(T)o date we have seen no evidence that these or the earlier contacts ever developed into a collaborative operational relationship. Nor have we seen evidence indicating that Iraq cooperated with al Qaeda in developing or carrying out any attacks against the United States.

Costello tried, but more people in the press need to start calling bullshit on these guys.
I'm back

It was a long year in Afghanistan, though it was punctuated by great moments like the one you see below. I had talked glassmaker Sultan Hamidy into playing something for me (there's more about Sultan in the comments), but he'd only play if I took up the drums. Forgive the "helmet hair."

What made the year even longer was the fact that I felt disconnected and unable to comment on the election as it unfolded. What was worse is that I saw so many of the proper responses to the Rovian campaign tactics tossed up on blogs, but ignored by the campaigns of the good guys*. That's why I knew that, though I would eventually return to blogging, it was more important that I make a difference to the country than it was for me to have this blog be what it had been: a venue to get things off my chest so that I wasn't kept up all night.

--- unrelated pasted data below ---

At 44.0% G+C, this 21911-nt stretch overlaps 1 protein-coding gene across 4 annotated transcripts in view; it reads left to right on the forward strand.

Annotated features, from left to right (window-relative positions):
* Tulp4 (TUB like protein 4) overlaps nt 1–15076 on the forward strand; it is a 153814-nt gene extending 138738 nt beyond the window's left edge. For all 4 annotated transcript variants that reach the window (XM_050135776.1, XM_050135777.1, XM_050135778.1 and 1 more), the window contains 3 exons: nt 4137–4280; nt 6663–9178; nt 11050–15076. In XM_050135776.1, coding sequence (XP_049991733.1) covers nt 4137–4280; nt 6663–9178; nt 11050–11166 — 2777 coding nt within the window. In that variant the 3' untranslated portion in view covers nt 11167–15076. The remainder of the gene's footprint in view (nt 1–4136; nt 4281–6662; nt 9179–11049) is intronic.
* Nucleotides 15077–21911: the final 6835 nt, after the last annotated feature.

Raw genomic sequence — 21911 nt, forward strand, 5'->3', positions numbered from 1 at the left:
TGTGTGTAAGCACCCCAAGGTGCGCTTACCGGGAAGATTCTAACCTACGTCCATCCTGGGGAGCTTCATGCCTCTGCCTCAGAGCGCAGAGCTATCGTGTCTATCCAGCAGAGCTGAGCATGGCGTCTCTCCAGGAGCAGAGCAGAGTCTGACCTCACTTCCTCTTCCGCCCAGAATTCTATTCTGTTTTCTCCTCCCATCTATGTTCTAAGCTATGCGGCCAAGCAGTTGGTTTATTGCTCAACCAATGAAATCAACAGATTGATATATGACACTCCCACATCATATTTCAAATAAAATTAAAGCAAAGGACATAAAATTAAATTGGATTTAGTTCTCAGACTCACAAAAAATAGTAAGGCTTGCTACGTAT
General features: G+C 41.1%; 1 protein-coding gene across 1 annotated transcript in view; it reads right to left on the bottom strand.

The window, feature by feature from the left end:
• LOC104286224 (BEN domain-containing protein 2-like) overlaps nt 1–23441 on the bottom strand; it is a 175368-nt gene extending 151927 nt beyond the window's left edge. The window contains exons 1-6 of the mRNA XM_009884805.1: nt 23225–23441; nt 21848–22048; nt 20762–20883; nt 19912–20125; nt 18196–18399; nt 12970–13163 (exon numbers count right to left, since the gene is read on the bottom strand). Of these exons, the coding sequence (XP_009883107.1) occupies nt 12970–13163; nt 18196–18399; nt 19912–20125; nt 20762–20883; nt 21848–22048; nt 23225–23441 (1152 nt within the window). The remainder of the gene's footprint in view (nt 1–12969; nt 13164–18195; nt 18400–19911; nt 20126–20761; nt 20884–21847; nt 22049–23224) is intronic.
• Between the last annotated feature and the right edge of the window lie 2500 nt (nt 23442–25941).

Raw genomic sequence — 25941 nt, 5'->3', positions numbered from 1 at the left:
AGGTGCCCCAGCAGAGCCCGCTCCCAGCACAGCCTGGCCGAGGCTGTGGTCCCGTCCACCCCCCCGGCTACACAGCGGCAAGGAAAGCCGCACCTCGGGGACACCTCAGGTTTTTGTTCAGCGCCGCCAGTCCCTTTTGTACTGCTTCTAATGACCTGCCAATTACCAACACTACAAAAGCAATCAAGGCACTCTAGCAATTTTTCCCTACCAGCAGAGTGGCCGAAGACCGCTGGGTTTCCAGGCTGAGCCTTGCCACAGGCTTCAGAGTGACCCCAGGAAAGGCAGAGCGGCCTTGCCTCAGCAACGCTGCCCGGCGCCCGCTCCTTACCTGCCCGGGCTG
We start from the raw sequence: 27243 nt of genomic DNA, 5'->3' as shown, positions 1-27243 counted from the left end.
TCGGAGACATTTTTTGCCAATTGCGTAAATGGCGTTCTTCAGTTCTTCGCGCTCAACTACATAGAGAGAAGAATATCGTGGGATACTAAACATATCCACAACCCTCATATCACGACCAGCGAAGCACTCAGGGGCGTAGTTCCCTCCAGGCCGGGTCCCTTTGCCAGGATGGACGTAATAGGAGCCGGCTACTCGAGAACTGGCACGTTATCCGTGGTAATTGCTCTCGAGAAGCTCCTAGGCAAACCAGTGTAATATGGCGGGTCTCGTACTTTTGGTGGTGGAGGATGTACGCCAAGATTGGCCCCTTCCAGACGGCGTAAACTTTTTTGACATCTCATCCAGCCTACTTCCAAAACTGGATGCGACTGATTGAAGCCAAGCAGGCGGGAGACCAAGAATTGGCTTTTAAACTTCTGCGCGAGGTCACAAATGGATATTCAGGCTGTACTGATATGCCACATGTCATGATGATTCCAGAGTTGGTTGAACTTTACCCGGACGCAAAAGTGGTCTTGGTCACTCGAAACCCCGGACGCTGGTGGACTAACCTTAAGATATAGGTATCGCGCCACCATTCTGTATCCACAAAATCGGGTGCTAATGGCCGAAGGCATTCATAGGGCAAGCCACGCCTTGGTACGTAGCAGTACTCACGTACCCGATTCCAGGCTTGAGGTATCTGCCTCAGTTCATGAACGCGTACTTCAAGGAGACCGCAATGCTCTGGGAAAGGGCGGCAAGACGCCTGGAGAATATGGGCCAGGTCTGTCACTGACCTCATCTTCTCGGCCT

When I returned to find my state rejecting science, my senators abandoning their institution's rules and Kansas' Democratic party doing nothing about any of it. When I contacted the state party chair, he all but patted my head and said I might understand how politics work when I'm a big boy. I was sick of the bullshit. Blogging wasn't going to be enough. I think that, while a great tool, the internet alone will not help us turn Kansas around.